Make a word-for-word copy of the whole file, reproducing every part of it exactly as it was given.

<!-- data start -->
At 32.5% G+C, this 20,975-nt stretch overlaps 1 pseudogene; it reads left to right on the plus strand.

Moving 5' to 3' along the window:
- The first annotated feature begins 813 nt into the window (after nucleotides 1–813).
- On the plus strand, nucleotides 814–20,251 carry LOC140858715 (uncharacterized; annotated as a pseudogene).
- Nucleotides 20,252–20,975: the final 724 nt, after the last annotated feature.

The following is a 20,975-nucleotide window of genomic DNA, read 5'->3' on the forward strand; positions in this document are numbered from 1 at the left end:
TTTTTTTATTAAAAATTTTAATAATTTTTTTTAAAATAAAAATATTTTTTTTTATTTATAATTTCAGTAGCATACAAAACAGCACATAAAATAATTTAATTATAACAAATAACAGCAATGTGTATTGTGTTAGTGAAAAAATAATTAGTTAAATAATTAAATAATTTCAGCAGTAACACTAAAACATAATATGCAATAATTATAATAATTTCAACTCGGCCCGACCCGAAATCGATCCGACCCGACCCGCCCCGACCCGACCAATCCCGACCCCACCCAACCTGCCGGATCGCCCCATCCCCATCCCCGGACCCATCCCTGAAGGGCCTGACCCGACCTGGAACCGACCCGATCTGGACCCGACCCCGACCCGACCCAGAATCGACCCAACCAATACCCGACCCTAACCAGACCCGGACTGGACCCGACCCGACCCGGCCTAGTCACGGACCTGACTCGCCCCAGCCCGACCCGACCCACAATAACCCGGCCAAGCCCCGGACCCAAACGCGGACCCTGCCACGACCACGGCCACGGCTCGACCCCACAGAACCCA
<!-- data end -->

At 32.5% G+C, this 20,975-nt stretch overlaps 1 pseudogene; it reads left to right on the plus strand.

Moving 5' to 3' along the window:
- The first annotated feature begins 813 nt into the window (after nucleotides 1–813).
- On the plus strand, nucleotides 814–20,251 carry LOC140858715 (uncharacterized; annotated as a pseudogene).
- Nucleotides 20,252–20,975: the final 724 nt, after the last annotated feature.

The following is a 20,975-nucleotide window of genomic DNA, read 5'->3' on the forward strand; positions in this document are numbered from 1 at the left end:
TTTTTTTATTAAAAATTTTAATAATTTTTTTTAAAATAAAAATATTTTTTTTTATTTATAATTTCAGTAGCATACAAAACAGCACATAAAATAATTTAATTATAACAAATAACAGCAATGTGTATTGTGTTAGTGAAAAAATAATTAGTTAAATAATTAAATAATTTCAGCAGTAACACTAAAACATAATATGCAATAATTATAATAATTTCAACTCGGCCCGACCCGAAATCGATCCGACCCGACCCGCCCCGACCCGACCAATCCCGACCCCACCCAACCTGCCGGATCGCCCCATCCCCATCCCCGGACCCATCCCTGAAGGGCCTGACCCGACCTGGAACCGACCCGATCTGGACCCGACCCCGACCCGACCCAGAATCGACCCAACCAATACCCGACCCTAACCAGACCCGGACTGGACCCGACCCGACCCGGCCTAGTCACGGACCTGACTCGCCCCAGCCCGACCCGACCCACAATAACCCGGCCAAGCCCCGGACCCAAACGCGGACCCTGCCACGACCACGGCCACGGCTCGACCCCACAGAACCCA